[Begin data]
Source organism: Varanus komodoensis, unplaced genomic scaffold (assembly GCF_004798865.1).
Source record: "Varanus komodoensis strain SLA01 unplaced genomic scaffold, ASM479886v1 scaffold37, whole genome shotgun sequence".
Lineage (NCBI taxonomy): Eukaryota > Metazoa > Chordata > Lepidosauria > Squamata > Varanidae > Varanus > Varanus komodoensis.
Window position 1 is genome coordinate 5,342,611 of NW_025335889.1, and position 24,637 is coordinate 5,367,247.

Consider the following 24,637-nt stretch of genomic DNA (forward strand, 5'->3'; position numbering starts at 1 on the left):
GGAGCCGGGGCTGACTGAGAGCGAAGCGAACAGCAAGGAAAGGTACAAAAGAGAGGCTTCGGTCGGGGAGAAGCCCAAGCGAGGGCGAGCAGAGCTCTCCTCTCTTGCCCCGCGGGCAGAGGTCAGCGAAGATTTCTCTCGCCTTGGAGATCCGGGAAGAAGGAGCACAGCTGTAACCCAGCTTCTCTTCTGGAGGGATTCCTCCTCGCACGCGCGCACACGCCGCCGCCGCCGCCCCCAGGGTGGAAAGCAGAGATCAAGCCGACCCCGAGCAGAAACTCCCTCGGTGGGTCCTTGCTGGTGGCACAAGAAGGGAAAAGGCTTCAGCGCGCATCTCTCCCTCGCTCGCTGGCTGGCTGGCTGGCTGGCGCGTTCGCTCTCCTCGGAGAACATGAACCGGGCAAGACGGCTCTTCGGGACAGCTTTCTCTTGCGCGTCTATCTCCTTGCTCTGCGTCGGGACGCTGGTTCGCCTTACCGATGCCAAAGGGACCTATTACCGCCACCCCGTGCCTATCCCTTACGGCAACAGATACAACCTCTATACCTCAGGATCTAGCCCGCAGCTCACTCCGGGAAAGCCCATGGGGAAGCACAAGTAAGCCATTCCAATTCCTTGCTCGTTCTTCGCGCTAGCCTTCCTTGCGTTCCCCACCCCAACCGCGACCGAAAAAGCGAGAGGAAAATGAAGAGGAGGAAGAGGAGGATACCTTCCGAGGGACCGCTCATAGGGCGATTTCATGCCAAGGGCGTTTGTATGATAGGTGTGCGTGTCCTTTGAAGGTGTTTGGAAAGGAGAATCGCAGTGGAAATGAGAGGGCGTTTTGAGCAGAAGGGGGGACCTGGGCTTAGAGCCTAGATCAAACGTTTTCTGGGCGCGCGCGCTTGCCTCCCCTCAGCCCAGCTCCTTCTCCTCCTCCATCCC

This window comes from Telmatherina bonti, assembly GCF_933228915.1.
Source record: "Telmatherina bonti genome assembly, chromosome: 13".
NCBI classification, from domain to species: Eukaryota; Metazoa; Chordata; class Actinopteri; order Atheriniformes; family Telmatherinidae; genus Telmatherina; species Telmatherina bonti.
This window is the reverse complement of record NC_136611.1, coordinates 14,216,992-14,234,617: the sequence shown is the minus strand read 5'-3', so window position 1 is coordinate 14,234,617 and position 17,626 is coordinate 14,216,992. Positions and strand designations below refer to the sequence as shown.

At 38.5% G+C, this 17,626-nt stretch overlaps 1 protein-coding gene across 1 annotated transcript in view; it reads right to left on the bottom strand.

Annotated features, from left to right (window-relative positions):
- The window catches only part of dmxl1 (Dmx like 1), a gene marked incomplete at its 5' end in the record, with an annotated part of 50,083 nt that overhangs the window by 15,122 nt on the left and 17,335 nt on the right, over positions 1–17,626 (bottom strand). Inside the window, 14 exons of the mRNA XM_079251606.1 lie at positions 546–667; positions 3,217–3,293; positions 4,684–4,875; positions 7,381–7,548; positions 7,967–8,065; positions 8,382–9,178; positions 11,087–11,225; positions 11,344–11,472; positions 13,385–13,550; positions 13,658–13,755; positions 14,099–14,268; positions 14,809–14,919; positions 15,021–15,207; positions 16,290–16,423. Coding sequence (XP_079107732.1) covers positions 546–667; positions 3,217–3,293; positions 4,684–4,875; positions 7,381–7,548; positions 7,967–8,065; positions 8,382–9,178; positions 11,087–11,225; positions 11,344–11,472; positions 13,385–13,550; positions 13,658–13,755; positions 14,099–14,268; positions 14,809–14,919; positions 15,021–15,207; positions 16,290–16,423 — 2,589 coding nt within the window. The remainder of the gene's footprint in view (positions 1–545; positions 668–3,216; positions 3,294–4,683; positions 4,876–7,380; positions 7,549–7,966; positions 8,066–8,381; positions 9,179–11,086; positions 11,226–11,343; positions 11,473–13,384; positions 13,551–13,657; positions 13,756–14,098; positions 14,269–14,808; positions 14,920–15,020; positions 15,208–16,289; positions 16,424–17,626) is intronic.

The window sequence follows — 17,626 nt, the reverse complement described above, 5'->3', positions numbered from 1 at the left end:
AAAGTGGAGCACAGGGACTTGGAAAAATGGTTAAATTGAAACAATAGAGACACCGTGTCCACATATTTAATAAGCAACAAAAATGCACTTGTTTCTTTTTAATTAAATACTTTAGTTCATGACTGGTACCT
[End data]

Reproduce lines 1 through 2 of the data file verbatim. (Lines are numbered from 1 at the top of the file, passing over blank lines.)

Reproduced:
Source organism: Varanus komodoensis, unplaced genomic scaffold (assembly GCF_004798865.1).
Source record: "Varanus komodoensis strain SLA01 unplaced genomic scaffold, ASM479886v1 scaffold37, whole genome shotgun sequence".